This sub-conference invites people from all fields who are interested in learning with games and toys to submit your manuscripts. Business communities are welcome, too, as the dialogue among researchers, educators, and industry partners is a must for fostering the use of games and toys in education.
Topics of interest to the EGG conference will include but not be limited to the following:
- Advanced learning technologies (e.g., artificial intelligence, personalization, adaptive system, cross-platform gaming mechanism, augmented reality, etc.)
- Applying learning analytics in game-based learning
- Big data applied to learning with games or gamification
- Case studies and exemplars
- Collaboration and community-based learning
- Comparison of learning with games vs traditional schooling
- Design of learning activities pertinent to the concept of games
- Effectiveness and processes of learning with games and toys
- Empirical and formal evaluations
- Enactment of game-based learning in informal and formal settings
- Engagement, emotion, and affect
- Entertainment robots and digital toys for education
- Game and toy use in classrooms
- Game attitude and perception
- Game narrative
- Games that foster high-order skills (problem-solving skills, creativity, etc.)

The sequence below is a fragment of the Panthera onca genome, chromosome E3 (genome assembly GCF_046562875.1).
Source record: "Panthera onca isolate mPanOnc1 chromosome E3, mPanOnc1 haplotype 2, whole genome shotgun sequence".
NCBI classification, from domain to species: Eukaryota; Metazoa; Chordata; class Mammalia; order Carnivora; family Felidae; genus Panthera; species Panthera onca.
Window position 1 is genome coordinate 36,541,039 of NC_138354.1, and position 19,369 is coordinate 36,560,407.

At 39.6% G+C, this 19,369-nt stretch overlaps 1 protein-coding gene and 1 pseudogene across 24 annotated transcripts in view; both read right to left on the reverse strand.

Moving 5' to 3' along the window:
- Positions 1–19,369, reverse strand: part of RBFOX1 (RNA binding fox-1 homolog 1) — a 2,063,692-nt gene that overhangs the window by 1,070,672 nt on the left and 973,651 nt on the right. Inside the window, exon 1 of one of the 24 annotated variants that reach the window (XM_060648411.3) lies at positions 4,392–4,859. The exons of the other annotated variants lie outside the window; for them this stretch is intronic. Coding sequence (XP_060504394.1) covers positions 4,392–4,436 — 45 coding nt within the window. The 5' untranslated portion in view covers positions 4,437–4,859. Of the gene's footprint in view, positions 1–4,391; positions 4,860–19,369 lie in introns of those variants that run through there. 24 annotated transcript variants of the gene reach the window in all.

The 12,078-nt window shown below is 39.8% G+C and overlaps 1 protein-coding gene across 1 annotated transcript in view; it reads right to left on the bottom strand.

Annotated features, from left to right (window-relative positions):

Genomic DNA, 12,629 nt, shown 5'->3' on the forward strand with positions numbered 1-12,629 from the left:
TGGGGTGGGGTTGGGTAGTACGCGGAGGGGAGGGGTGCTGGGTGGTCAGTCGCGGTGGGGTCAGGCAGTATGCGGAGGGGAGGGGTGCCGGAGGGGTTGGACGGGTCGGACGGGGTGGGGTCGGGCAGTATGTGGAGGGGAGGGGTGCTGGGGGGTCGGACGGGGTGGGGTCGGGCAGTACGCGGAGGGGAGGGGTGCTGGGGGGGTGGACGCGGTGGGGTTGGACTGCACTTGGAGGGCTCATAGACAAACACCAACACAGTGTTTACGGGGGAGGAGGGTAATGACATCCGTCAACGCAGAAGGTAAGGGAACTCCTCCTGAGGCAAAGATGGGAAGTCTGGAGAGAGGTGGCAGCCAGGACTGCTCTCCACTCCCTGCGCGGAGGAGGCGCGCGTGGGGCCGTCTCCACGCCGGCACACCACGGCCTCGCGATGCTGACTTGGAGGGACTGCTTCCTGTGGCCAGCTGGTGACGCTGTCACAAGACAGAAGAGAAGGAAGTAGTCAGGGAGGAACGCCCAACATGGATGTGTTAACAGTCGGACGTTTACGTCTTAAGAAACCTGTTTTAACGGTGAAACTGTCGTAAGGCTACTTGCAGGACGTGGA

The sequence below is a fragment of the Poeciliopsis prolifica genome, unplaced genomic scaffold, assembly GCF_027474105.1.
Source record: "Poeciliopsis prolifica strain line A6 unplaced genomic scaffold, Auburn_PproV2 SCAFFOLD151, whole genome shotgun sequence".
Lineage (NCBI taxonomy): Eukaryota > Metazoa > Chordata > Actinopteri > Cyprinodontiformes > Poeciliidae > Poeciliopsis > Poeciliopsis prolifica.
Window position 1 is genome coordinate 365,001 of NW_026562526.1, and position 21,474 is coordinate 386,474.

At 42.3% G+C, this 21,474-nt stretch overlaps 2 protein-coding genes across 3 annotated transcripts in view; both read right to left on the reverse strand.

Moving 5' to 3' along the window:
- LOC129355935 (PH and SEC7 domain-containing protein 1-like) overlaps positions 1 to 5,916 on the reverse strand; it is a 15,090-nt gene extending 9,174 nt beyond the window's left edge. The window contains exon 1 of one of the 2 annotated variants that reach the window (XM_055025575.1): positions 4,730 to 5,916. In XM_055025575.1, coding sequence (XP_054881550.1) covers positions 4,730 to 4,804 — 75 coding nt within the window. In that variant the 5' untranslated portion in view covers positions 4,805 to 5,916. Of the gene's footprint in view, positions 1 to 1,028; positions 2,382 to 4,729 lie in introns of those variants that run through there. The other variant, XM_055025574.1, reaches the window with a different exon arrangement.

- Identity and role-play
- Interaction techniques for learning with games and toys
- Interface design
- Learning foundations and design theory around games and toys
- Location-based games and ubiquitous technologies
- Mobile, casual, and online games
- Multiplayer and social games
- Multi-sensory interfaces
- Natural user interface
- Naturalistic studies
- Pedagogy informed by games and learning
- Play and enactment
- Physical interactions and embodiment through games and toys
- Simulation and animation
- Social and cultural dimensions of learning
- STEM education
- Sustainable and scalable cases of learning with games
- Theories on learning with games in general
- Use of social media
- Virtual world (characters, avatar representations, etc.)
- Virtual storytelling
- Wii-like somatic forms of learning, including in sports and training contexts
- We welcome contributions that report on accomplished research as well as work in progress.
Program Chair and Co-chairs
- Zhi-Hong Chen, National Taiwan Normal University, Taiwan (Executive Program Chair)
- Hercy N. H. Cheng, National Engineering Laboratory for Educational Big Data, Central China Normal University, China.
- Rhodora Abadia, Division of Information Technology, Engineering and the Environment. University of South Australia, Australia.
- Yi-Hsuan Wang, Department of Educational Technology, Tamkang University, Taiwan.
- Yi-Chun Hong, Mary Lou Fulton Teachers College, Arizona State University, USA.